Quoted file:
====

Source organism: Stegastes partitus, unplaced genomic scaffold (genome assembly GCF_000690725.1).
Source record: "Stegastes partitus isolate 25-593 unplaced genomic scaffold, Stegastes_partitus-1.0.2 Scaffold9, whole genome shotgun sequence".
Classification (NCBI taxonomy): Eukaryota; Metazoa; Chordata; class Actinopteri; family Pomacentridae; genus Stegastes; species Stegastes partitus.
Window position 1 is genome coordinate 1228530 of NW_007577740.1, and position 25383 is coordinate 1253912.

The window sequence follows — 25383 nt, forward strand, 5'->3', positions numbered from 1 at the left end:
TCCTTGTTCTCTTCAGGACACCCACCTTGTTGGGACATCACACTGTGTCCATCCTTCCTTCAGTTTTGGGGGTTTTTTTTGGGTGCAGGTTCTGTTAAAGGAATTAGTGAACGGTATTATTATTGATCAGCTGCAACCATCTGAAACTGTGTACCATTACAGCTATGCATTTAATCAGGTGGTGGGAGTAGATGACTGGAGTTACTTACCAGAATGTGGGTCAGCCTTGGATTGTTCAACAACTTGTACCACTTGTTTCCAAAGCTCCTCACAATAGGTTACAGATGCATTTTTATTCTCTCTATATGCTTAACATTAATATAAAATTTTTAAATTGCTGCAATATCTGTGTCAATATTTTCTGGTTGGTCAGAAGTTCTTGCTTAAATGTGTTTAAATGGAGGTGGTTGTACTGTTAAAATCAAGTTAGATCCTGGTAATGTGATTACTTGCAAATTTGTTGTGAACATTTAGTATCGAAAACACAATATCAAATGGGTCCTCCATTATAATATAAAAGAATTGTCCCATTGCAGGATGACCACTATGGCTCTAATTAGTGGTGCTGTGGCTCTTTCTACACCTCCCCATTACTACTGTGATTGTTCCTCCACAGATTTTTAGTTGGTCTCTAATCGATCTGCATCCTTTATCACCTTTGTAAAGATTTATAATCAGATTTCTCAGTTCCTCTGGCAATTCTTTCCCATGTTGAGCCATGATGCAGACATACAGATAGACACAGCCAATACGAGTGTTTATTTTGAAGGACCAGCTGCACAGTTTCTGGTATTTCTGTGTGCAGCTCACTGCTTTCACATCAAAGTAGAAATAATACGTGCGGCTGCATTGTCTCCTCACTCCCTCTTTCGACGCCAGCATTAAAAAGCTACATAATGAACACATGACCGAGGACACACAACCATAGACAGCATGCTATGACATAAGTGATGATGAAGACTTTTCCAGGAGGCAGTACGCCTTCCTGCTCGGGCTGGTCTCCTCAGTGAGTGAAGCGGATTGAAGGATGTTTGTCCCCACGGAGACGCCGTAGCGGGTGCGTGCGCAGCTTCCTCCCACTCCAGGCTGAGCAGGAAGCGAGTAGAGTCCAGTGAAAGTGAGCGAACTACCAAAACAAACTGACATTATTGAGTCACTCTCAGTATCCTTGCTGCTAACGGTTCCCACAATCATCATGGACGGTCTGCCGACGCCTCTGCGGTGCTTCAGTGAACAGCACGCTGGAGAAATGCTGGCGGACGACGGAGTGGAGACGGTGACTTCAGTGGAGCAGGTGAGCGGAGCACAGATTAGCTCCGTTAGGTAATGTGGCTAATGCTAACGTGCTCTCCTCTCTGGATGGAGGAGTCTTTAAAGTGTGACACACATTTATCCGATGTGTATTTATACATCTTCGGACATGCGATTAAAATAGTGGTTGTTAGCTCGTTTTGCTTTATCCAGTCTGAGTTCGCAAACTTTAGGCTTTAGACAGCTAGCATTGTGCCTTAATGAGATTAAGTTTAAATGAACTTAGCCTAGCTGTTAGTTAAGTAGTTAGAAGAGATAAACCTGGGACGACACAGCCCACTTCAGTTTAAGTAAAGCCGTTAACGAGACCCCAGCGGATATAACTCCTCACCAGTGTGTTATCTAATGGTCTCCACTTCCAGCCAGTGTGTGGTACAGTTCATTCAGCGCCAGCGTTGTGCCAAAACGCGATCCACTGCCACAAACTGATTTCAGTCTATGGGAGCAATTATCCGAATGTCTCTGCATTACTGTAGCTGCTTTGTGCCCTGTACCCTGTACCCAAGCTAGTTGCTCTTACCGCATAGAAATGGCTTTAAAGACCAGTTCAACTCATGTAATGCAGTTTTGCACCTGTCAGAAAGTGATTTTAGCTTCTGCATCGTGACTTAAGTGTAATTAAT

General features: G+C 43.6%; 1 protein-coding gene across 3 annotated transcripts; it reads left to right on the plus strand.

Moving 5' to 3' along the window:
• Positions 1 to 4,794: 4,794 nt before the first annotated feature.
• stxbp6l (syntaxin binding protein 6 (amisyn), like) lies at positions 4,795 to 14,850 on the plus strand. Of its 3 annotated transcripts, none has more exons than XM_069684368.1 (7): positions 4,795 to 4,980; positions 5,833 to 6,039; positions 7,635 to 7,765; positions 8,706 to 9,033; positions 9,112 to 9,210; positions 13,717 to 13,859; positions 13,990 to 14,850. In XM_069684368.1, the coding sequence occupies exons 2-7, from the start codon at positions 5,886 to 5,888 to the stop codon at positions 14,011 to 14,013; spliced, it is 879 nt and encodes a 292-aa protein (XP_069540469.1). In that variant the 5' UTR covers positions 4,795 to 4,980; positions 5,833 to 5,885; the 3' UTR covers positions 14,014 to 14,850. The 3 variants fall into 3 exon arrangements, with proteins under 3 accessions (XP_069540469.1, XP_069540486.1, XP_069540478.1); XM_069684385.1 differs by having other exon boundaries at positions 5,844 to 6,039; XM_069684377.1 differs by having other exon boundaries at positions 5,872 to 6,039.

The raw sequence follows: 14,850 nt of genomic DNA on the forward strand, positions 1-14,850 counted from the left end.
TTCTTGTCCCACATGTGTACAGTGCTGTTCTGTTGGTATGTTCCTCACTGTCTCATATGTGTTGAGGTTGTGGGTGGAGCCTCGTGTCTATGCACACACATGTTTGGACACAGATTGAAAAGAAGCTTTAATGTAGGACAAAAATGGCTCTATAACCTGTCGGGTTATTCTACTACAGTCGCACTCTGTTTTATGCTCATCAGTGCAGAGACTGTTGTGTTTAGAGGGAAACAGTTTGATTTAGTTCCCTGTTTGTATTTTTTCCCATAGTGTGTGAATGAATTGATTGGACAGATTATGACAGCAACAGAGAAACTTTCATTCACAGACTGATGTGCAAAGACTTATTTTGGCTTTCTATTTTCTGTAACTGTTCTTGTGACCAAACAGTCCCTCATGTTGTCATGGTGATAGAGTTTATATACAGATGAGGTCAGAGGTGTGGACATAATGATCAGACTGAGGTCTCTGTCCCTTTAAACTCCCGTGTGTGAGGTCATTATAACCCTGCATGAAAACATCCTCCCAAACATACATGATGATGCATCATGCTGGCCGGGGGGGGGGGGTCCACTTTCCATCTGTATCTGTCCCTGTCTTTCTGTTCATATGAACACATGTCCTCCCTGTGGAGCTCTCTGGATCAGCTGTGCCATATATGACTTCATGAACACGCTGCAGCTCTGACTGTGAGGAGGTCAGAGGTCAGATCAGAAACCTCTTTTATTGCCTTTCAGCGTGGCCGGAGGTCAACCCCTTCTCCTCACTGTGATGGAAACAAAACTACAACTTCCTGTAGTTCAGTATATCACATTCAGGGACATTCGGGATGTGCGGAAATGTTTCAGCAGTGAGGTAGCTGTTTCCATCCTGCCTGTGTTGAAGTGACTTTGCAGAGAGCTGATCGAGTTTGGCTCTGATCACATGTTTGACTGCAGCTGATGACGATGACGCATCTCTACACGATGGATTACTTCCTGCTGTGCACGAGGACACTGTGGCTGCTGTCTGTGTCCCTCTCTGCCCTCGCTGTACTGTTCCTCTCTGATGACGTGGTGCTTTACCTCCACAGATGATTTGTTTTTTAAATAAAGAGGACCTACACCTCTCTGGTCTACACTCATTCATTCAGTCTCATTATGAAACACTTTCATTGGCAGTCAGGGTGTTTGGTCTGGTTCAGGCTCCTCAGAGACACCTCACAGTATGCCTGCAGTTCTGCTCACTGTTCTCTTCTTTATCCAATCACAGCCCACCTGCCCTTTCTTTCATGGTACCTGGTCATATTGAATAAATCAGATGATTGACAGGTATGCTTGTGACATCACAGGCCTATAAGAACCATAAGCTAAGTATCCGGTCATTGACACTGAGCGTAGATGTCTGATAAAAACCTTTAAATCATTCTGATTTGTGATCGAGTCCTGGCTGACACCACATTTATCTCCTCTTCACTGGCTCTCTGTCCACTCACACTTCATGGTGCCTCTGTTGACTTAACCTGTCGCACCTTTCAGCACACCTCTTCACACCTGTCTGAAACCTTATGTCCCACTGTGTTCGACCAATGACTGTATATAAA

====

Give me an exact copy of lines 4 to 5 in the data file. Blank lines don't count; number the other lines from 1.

Window position 1 is genome coordinate 1228530 of NW_007577740.1, and position 25383 is coordinate 1253912.

The window sequence follows — 25383 nt, forward strand, 5'->3', positions numbered from 1 at the left end: